By Ron Hamara
They were the children that we walked to school, helped out with homework, equipped with all the latest technology, and told time and time again, that they could succeed at anything they tried. Now they are entering the workforce in droves and we are left to wonder: “How do we manage all these wonderful, creative minds that we helped create?”
Baby Boomers, meet the Millennials, those young people now between the ages of fourteen and thirty-one. Similar to those born after World War II, the Millennials represent a demographic bulge, another pig in the python, whose sheer numbers will cause dramatic change in the way we live and work.
Already, we can see that Millennials, because of their technological skills, are blurring the lines between what we regard as public and private, personal and professional, work and play, and, of course, reality and the virtual world. Will these changes be permanent? Baby Boomers created a social revolution, yet many are now part of the establishment they once railed against. Experts say it is too soon to tell what changes promoted by Millenials will ultimately last. In the present, however, older managers must learn how to exploit the abilities of these younger workers.
What do we know about Millennials?
They grew up during a time of great prosperity when Internet millionaires were made over night.
They are well-traveled and see the global picture, understanding that events like global warming affects everyone.
They were closely parented and still look to the adults in their lives for guidance and protection.
They are comfortable with technology and prefer to communicate in the digital world rather than face-to-face.
They can multi-task and, in fact, are more productive when they have more than one activity before them.
They want work that is challenging and aren’t interested in “paying their dues” to move ahead.
While they abhor “bosses” they eagerly seek mentors and coaches who can help them move ahead and develop their skills.
So how do managers manage these youthful workers to help them grow while becoming valuable members of the team? Here are some thoughts:
Tap into their aspirations.
Millennials don’t want the same lifestyle as Baby Boomers or even Generation X, those born between 1961 and 1981, when “making it” demanded working overtime and on weekends. They rebel again the “billable hour.” They want to work hard and do a good job, but don’t necessarily see that long hours automatically guarantee success.
Assign projects that are evaluated by results, not by the amount of time put in.
Recognize how they communicate.
One manager told me about four young people who shared a small space yet never spoke to each other in the office. He was puzzled by this lack of communication. What he didn’t understand was that they were communicating constantly—online. Millennials prefer to e-mail and text and are less inclined to talk face-to-face.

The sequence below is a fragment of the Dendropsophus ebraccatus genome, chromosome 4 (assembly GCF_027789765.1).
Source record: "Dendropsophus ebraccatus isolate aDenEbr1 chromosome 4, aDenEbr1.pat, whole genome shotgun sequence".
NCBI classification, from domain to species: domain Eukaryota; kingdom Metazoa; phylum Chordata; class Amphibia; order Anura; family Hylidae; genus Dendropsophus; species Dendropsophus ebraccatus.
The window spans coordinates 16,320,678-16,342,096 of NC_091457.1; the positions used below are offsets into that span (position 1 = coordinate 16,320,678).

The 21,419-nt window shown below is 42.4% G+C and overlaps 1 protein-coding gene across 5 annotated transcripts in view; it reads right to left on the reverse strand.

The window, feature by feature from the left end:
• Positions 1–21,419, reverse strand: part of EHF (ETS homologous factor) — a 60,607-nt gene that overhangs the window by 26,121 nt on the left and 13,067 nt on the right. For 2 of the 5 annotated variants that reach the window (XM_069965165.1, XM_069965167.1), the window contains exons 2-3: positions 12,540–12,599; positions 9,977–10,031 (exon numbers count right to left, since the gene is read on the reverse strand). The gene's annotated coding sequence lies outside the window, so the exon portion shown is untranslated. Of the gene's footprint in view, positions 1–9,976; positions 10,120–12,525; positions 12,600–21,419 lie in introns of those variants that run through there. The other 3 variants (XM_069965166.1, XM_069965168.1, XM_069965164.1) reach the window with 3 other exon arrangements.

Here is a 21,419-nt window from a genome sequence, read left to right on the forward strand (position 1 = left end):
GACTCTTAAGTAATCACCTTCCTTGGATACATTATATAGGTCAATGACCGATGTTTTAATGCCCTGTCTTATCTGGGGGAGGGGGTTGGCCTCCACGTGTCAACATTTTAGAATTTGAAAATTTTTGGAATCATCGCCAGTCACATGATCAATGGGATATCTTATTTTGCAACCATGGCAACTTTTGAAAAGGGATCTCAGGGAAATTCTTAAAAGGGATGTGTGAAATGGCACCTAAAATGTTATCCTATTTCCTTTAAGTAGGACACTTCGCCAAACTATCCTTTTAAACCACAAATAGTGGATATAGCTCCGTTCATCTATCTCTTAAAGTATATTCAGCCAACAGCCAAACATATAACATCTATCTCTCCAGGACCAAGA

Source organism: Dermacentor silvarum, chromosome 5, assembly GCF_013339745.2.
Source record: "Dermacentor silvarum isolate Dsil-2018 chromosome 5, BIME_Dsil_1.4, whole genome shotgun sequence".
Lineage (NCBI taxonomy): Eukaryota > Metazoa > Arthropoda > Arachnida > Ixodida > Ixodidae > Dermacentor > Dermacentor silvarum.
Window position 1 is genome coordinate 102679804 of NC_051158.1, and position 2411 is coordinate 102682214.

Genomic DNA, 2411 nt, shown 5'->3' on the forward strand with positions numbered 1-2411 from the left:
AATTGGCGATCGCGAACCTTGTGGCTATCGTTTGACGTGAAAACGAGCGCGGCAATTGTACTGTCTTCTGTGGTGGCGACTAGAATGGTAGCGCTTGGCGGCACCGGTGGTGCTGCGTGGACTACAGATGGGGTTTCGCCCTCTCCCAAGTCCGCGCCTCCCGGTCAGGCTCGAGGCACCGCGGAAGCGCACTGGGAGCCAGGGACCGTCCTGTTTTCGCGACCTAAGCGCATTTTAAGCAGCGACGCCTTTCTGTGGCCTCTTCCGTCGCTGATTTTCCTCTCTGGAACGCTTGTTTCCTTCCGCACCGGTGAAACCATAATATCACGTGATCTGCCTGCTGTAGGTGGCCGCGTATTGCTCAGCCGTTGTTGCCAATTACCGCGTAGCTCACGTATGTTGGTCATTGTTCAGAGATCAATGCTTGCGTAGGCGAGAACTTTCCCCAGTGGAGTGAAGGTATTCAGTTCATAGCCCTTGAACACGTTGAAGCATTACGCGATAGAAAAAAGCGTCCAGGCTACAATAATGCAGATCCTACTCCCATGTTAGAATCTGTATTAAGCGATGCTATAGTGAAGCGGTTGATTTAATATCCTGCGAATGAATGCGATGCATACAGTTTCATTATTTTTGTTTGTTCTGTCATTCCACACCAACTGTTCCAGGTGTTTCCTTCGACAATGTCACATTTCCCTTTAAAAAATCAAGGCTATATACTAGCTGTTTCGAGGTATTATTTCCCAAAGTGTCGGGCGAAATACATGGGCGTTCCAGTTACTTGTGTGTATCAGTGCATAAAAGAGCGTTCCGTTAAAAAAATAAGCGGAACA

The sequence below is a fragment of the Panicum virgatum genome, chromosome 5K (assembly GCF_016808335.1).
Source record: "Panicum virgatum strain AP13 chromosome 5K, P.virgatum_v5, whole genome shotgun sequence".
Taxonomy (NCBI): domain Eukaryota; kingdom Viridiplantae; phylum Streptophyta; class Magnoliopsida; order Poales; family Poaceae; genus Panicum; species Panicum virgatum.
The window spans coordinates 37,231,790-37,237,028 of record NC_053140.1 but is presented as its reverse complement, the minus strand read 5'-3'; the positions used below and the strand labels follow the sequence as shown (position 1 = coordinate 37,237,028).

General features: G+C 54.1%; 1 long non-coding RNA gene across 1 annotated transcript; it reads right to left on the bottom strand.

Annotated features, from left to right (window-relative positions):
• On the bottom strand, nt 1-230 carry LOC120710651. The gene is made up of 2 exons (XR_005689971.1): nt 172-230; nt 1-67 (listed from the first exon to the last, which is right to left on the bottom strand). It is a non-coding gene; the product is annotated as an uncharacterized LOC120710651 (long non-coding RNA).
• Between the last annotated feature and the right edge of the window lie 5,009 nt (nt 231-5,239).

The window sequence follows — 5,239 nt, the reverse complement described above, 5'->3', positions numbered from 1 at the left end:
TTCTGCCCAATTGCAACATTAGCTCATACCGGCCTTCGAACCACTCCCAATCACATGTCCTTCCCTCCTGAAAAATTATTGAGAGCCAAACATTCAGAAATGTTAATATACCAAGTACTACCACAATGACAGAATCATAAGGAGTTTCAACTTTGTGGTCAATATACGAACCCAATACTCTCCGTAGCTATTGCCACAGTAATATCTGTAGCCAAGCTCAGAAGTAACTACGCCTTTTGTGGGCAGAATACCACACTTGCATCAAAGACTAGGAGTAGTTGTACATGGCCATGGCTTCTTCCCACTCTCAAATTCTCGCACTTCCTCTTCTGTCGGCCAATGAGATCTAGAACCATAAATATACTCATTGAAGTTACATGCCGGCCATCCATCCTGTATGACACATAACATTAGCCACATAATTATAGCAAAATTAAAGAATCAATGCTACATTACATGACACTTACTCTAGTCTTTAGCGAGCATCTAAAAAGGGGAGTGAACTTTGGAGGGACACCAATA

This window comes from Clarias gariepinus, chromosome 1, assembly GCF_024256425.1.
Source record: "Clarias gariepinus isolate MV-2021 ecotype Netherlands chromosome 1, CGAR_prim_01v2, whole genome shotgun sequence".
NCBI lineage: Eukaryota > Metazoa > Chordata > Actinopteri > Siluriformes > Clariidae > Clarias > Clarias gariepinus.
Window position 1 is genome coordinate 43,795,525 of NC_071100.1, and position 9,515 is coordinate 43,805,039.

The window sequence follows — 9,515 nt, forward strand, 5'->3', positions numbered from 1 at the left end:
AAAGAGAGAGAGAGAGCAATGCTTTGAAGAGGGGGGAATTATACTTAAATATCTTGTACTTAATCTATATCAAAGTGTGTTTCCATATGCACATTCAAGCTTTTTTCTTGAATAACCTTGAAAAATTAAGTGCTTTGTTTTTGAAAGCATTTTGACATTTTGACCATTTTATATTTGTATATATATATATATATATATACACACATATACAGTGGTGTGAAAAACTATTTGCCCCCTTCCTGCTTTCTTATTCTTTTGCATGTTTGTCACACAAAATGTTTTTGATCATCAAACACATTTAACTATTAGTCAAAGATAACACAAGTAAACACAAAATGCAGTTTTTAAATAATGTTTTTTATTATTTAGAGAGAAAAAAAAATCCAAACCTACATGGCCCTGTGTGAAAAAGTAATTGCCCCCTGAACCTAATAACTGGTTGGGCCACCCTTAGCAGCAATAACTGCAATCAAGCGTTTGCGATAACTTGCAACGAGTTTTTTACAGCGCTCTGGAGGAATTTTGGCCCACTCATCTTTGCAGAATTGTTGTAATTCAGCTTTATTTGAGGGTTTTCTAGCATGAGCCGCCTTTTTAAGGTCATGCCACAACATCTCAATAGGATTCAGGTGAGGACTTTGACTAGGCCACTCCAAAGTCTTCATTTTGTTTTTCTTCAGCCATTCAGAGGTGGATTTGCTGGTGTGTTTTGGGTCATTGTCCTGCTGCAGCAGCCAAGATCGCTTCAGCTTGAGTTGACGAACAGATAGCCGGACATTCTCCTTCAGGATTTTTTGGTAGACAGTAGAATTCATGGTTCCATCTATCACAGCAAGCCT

They are apt to be bored with long meetings that accomplish little. So hold these gatherings infrequently and make them short.
Temper their expectations.
They will recoil at your stories about how long it took for you to climb the corporate ladder. They want success NOW. So hold off on the stories and try to give encouragement, even small bump ups, along the way.
Challenge them by giving them assignments that stretch their skills and may allow them to showcase their talents.
Don’t be the parent.
Millennials have parents. (In fact, most have helicopter parents and you should pray they won’t make an appearance in your workplace complaining about how you are managing their kids). Better to maintain the role of coach, giving specific directions and helpful feedback.
Honor the boundary between private and personal. Millennials don’t need you to be the parent, but also don’t want you as a friend.
Help them to see the big picture.
These young workers want to see results and may not understand how the small job they are doing can help contribute to overall success.
Whenever possible, demonstrate how their contribution is valuable and a vital part of what you hope to accomplish.
Try to make work fit their lifestyle.
Remember that they seek a balance between their work and leisure time and may expect time off after completing a big project.
They may not identify work with the 9 to 5 office, so whenever possible employ flex-time and allow work at home to get the best out of them.
Each generation leaves its own imprint on the workplace. The Millennials are just beginning to establish themselves. And while they have definite ideas about how they see their work life, they still need the help and guidance of those who have preceded them. The workplace will continue to change, but with all generations working together, it can truly change for the better.
Ron Hamara is president and CEO of Hamara & Associates. He can be reached at rhamara@gmail.